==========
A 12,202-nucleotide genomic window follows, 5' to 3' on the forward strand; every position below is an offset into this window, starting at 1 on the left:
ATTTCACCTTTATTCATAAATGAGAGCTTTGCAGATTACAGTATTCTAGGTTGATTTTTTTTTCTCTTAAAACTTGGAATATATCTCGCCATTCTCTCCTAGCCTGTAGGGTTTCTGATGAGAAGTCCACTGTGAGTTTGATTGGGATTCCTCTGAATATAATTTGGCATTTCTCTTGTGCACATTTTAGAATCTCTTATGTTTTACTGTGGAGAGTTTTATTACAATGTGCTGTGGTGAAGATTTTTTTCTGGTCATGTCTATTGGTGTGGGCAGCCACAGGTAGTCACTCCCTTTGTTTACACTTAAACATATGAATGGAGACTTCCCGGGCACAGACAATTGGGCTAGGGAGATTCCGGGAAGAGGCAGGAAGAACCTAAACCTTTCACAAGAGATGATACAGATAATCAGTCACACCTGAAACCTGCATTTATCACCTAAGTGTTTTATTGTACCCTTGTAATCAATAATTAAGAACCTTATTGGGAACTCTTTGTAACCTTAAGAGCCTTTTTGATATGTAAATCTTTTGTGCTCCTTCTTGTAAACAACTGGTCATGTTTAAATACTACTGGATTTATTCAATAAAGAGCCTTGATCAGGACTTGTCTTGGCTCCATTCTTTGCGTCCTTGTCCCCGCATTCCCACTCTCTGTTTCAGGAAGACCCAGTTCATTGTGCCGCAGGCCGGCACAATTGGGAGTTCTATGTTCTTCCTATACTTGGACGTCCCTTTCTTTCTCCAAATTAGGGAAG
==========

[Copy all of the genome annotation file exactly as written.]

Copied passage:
A 12,202-nucleotide genomic window follows, 5' to 3' on the forward strand; every position below is an offset into this window, starting at 1 on the left:
ATTTCACCTTTATTCATAAATGAGAGCTTTGCAGATTACAGTATTCTAGGTTGATTTTTTTTTCTCTTAAAACTTGGAATATATCTCGCCATTCTCTCCTAGCCTGTAGGGTTTCTGATGAGAAGTCCACTGTGAGTTTGATTGGGATTCCTCTGAATATAATTTGGCATTTCTCTTGTGCACATTTTAGAATCTCTTATGTTTTACTGTGGAGAGTTTTATTACAATGTGCTGTGGTGAAGATTTTTTTCTGGTCATGTCTATTGGTGTGGGCAGCCACAGGTAGTCACTCCCTTTGTTTACACTTAAACATATGAATGGAGACTTCCCGGGCACAGACAATTGGGCTAGGGAGATTCCGGGAAGAGGCAGGAAGAACCTAAACCTTTCACAAGAGATGATACAGATAATCAGTCACACCTGAAACCTGCATTTATCACCTAAGTGTTTTATTGTACCCTTGTAATCAATAATTAAGAACCTTATTGGGAACTCTTTGTAACCTTAAGAGCCTTTTTGATATGTAAATCTTTTGTGCTCCTTCTTGTAAACAACTGGTCATGTTTAAATACTACTGGATTTATTCAATAAAGAGCCTTGATCAGGACTTGTCTTGGCTCCATTCTTTGCGTCCTTGTCCCCGCATTCCCACTCTCTGTTTCAGGAAGACCCAGTTCATTGTGCCGCAGGCCGGCACAATTGGGAGTTCTATGTTCTTCCTATACTTGGACGTCCCTTTCTTTCTCCAAATTAGGGAAG